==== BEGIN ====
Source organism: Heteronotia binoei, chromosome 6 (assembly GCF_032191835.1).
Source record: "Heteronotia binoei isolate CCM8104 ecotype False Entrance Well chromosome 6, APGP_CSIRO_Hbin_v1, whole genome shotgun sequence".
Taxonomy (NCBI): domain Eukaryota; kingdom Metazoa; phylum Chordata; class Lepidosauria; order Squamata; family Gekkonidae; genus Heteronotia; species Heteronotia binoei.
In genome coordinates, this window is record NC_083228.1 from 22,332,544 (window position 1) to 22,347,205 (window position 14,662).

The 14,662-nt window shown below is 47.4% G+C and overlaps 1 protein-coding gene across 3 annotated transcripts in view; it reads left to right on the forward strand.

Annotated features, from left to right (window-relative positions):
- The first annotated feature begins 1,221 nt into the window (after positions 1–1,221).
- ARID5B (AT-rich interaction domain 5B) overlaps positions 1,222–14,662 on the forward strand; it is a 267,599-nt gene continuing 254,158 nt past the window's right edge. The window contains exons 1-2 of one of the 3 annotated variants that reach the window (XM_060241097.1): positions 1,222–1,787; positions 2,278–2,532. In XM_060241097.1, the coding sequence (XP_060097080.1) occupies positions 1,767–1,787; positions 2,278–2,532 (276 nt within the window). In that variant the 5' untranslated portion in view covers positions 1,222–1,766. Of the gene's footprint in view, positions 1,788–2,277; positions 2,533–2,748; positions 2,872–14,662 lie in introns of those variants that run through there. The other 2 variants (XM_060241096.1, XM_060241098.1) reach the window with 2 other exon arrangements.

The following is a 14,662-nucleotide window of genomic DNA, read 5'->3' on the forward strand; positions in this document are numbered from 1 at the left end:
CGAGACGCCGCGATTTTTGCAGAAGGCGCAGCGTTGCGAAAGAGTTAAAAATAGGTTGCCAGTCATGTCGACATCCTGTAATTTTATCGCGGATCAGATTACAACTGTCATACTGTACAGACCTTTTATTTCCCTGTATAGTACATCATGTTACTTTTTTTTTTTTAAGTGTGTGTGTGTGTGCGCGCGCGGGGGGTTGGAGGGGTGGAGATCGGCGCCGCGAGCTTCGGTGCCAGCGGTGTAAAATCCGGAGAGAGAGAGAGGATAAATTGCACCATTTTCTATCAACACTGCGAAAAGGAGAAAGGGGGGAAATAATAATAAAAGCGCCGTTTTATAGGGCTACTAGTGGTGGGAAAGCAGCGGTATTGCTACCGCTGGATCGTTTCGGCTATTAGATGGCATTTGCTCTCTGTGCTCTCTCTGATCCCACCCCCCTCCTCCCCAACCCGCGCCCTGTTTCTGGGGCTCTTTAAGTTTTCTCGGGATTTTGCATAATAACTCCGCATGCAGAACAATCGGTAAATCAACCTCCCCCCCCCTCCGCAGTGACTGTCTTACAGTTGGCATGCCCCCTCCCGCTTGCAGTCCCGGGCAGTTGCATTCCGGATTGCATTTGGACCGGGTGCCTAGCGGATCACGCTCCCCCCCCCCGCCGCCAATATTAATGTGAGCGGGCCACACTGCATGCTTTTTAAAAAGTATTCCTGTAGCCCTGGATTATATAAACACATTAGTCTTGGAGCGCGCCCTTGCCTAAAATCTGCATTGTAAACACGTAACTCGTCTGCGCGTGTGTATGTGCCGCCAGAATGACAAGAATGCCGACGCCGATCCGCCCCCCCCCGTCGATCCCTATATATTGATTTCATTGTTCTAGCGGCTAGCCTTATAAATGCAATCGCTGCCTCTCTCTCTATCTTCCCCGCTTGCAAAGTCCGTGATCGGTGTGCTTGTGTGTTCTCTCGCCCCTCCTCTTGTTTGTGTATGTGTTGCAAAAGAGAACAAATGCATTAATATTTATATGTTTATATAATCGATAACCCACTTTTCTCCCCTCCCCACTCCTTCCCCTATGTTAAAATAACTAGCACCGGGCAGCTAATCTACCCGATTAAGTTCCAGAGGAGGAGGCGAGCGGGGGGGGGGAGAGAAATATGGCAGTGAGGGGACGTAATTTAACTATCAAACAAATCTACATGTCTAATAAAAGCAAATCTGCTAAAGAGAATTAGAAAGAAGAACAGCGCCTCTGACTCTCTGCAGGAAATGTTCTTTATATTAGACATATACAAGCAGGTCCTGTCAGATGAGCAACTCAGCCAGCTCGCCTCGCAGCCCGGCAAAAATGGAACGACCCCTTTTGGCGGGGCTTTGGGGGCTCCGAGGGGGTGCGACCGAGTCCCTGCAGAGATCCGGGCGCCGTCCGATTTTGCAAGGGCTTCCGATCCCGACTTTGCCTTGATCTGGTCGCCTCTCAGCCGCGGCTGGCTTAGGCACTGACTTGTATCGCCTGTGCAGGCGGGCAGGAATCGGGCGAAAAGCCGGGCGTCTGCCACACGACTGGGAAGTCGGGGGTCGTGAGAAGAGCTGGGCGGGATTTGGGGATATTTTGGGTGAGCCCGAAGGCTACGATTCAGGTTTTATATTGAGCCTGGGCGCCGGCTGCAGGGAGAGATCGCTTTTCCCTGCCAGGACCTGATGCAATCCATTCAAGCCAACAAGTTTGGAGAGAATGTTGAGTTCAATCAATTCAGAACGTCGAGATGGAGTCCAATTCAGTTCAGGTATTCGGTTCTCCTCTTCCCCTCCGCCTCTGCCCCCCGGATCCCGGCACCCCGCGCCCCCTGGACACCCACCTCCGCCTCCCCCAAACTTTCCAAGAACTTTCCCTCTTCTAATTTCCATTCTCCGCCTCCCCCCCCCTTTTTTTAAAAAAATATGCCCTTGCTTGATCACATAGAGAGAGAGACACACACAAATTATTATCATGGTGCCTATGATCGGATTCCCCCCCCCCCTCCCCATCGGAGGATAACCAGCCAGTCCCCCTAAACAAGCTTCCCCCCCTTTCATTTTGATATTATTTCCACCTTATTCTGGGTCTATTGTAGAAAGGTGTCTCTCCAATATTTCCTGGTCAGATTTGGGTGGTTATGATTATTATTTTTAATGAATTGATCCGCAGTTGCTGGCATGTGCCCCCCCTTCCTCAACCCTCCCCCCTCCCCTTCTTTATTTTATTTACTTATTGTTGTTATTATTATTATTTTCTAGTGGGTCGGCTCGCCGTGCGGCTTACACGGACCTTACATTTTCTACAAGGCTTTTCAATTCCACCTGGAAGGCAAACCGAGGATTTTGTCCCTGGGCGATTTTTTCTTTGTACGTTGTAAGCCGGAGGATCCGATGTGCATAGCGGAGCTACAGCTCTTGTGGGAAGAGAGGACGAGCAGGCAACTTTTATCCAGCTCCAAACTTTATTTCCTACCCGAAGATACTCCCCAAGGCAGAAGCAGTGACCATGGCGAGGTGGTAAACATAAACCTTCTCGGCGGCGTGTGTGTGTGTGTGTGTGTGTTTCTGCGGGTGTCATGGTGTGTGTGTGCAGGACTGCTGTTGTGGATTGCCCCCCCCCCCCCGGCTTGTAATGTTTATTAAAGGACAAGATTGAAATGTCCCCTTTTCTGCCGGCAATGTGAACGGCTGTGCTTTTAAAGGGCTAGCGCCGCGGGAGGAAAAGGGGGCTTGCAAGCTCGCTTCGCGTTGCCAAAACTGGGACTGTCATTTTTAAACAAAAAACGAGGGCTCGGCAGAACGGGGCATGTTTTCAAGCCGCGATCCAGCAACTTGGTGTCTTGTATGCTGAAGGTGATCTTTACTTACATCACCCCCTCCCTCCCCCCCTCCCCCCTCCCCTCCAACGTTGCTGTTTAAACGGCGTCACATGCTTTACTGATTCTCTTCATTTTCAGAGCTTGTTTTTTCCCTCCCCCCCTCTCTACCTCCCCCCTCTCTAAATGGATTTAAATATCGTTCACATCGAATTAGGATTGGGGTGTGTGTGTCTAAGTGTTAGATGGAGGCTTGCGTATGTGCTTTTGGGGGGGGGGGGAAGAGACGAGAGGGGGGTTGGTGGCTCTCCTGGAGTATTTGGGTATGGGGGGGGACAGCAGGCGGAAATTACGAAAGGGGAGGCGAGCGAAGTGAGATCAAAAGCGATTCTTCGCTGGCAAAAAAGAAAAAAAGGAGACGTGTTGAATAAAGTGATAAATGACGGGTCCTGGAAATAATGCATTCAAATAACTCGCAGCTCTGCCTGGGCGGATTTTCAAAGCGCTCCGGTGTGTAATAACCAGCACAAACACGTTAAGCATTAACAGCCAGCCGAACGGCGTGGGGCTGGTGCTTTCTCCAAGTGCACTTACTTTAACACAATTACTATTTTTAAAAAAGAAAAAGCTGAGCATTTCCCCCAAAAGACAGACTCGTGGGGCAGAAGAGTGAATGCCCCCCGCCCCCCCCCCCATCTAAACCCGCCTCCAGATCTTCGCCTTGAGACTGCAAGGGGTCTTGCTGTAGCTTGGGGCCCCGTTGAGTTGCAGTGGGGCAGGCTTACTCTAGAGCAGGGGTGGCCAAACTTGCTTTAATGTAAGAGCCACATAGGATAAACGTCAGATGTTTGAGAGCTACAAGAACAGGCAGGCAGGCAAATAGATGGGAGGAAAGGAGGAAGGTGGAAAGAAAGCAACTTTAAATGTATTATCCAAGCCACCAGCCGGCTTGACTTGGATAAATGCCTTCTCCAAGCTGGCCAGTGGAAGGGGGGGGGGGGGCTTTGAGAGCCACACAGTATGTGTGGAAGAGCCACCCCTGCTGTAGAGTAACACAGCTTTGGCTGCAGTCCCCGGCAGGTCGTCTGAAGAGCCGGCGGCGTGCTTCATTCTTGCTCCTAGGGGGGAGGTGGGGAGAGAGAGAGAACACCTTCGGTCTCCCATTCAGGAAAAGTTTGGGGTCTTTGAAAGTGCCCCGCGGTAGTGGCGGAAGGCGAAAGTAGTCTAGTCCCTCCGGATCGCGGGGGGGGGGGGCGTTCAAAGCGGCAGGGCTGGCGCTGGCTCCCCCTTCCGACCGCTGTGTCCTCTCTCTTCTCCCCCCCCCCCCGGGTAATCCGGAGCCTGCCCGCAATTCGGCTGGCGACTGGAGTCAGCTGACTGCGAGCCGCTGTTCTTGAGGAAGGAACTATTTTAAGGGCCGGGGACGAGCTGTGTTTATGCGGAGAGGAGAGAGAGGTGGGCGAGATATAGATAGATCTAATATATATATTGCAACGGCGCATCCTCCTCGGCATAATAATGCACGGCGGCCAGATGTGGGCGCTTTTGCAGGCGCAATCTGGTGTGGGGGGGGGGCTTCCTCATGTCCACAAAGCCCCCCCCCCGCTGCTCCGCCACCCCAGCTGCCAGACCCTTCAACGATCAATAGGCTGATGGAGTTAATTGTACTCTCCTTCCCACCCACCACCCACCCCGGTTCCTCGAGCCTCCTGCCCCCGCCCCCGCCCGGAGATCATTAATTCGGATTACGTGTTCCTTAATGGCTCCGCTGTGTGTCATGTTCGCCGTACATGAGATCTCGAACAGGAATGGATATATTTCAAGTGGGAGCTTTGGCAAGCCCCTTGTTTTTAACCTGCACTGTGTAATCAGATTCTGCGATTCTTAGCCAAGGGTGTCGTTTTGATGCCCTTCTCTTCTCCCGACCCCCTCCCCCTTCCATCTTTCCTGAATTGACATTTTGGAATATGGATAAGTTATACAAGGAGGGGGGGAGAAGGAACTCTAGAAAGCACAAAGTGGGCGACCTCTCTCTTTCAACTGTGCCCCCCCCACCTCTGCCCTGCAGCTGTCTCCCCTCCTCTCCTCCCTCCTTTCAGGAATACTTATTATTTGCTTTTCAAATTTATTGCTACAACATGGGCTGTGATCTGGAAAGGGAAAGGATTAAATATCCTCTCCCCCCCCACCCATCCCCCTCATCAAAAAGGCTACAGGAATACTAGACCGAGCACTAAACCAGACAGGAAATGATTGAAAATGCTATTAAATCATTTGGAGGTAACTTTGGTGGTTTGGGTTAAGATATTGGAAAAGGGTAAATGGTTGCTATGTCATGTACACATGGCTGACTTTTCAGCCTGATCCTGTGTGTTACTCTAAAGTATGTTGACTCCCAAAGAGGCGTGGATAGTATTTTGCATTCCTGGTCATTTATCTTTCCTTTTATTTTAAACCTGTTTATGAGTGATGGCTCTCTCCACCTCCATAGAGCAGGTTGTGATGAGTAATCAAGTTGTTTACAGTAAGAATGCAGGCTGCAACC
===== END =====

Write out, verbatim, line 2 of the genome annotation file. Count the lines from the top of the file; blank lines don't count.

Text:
Source record: "Heteronotia binoei isolate CCM8104 ecotype False Entrance Well chromosome 6, APGP_CSIRO_Hbin_v1, whole genome shotgun sequence".